Should the death penalty be abolished? My answer is a clear and unequivocal yes. I come to that conclusion both in terms of practical concerns as well as moral principles. Today, I want to share my thinking with you.
The first practical concern is: are there any grounds for claiming the death penalty is an effective deterrent? Janet Reno, a former US Attorney General, has said: “I have inquired for most of my adult life about studies that might show that the death penalty is a deterrent and I have not seen any research that would substantiate that point.” And America is a country where over 1,000 have been executed in the last 40 years!
The Canadian experience is more convincing. According to Amnesty, the murder rate dropped 27% after the death penalty was abolished in 1976.
A second practical concern is that after the death penalty is implemented if you have reason to review the verdict of guilt it’s based upon it is too late. Even if this only occurs occasionally the execution of one innocent person is sufficient to seriously undermine the death penalty.
Now examine our specific experience in India. In July 2012, 14 retired Supreme Court and high court judges called on the President to commute 13 death sentences because, in their opinion, they were wrongly upheld by the Supreme Court either out of error or ignorance.
Then, in November 2012, the Supreme Court itself found that the rarest of rare standard was not applied uniformly and, therefore, the basis of the death penalty needed to be looked at again.
What does that tell us? Quite simply that judges themselves, both serving and retired, have serious concerns about the way the death penalty is awarded.
Suhas Chakma of the Asian Centre for Human Rights offers good reason for this. Relying on statistics compiled by the National Crimes Records Bureau, he’s found that over the last decade the death penalty has, on average, been awarded once every three days!
Even if the facts of its execution sharply differ this statistic is deeply worrying. It suggests — no, proves — that at the lower levels of our judiciary the death penalty is treated like a common everyday punishment.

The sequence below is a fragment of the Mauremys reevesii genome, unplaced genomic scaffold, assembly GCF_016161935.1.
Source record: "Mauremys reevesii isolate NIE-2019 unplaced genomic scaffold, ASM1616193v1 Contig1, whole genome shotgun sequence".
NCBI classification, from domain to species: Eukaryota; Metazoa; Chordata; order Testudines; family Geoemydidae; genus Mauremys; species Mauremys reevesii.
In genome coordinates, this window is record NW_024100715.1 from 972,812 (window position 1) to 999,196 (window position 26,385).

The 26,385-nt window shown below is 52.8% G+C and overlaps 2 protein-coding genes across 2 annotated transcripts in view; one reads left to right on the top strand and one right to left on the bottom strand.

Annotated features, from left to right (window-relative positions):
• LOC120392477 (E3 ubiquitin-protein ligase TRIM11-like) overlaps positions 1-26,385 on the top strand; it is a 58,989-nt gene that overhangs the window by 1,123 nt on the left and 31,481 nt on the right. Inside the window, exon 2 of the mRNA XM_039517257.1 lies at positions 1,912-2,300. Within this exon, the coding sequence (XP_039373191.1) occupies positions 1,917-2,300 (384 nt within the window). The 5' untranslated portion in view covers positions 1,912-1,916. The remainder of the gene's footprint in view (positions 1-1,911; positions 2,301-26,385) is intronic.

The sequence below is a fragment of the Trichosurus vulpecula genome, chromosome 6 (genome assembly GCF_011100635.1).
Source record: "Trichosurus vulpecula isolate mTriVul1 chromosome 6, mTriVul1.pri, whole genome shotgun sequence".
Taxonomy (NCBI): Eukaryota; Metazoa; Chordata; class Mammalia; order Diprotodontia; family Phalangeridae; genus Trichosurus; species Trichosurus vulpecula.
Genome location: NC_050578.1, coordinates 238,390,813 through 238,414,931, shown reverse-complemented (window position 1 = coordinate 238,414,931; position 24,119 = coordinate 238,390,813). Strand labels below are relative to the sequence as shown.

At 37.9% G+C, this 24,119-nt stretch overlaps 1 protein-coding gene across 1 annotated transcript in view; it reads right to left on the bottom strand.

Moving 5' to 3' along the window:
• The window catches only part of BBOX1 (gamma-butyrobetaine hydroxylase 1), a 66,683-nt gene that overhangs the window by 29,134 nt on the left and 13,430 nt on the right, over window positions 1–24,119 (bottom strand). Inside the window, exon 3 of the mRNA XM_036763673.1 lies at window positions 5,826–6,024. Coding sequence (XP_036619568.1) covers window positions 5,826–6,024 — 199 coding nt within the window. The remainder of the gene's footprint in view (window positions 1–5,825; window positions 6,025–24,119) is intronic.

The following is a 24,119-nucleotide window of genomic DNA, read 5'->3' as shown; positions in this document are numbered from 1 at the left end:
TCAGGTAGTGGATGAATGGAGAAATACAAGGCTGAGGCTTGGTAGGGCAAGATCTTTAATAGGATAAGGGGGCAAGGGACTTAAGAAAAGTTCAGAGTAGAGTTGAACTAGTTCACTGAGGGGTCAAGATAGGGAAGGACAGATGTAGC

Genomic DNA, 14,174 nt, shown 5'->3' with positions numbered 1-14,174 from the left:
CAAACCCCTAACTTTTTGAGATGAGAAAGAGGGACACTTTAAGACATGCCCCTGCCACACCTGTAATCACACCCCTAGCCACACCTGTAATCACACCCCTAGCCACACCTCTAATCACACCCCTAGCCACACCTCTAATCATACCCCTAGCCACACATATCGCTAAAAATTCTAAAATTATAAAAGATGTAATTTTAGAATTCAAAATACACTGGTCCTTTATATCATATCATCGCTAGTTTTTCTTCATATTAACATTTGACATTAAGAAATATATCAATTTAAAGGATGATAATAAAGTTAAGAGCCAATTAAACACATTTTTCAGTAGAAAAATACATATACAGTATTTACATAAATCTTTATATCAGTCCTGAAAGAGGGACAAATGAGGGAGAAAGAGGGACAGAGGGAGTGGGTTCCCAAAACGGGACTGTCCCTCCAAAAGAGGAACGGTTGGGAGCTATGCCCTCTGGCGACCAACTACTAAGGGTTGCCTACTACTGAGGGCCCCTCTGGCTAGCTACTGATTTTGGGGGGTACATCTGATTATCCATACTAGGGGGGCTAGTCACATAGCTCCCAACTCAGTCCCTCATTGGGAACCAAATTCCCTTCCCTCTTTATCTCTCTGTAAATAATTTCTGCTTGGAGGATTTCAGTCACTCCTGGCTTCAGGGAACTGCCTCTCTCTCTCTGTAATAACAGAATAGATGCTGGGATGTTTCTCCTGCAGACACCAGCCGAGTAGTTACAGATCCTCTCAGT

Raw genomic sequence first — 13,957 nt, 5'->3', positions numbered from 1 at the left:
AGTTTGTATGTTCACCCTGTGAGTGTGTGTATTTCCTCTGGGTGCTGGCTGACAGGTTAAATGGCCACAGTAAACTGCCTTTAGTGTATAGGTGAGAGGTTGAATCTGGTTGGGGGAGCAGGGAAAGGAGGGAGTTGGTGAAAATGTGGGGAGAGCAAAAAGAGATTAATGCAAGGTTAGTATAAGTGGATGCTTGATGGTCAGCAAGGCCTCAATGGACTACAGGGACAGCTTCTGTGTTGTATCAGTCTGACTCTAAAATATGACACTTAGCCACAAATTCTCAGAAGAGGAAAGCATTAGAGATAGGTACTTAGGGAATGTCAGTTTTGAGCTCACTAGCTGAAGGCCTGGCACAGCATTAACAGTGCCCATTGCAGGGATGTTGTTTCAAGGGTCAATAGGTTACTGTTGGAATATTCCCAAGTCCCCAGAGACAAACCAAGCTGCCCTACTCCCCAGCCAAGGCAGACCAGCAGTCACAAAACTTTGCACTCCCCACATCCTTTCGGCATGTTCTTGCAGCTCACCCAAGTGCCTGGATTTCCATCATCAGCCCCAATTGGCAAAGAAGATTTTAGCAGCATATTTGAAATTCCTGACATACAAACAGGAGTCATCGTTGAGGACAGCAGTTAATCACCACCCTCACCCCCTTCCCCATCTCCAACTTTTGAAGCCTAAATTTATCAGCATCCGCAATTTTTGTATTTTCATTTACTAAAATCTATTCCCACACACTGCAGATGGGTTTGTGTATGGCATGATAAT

However, the most telling argument against the death penalty arises out of moral principle. It, therefore, takes precedence over all the practical concerns we have so far discussed, no matter how serious.
Put simply, the moral issue is do we have a right to take human life? Given that we cannot confer life should we seek to terminate it?
I believe it’s on this simple but critical ground that 140 countries have either abolished the death penalty or given up using it.
They believe the judicial system must hand out justice, not play at being God. India is one of just 21 countries which seems to disagree.
Let me make one more point: abolishing the death penalty does not mean abolishing severe punishment for the rarest of the rare cases.
As Fali Nariman told me last week, life imprisonment for the full duration of a convict’s life, without any possibility of clemency or parole, is not just an adequate alternative but also a horrible punishment. Arguably, it’s more difficult to bear than swift and painless execution.
If Afzal Guru or Kasab had been thus punished they would have spent decades — possibly over 50 years in Kasab’s case — in jail. Do you really believe the death penalty is more stringent punishment? .
Views expressed by the author are personal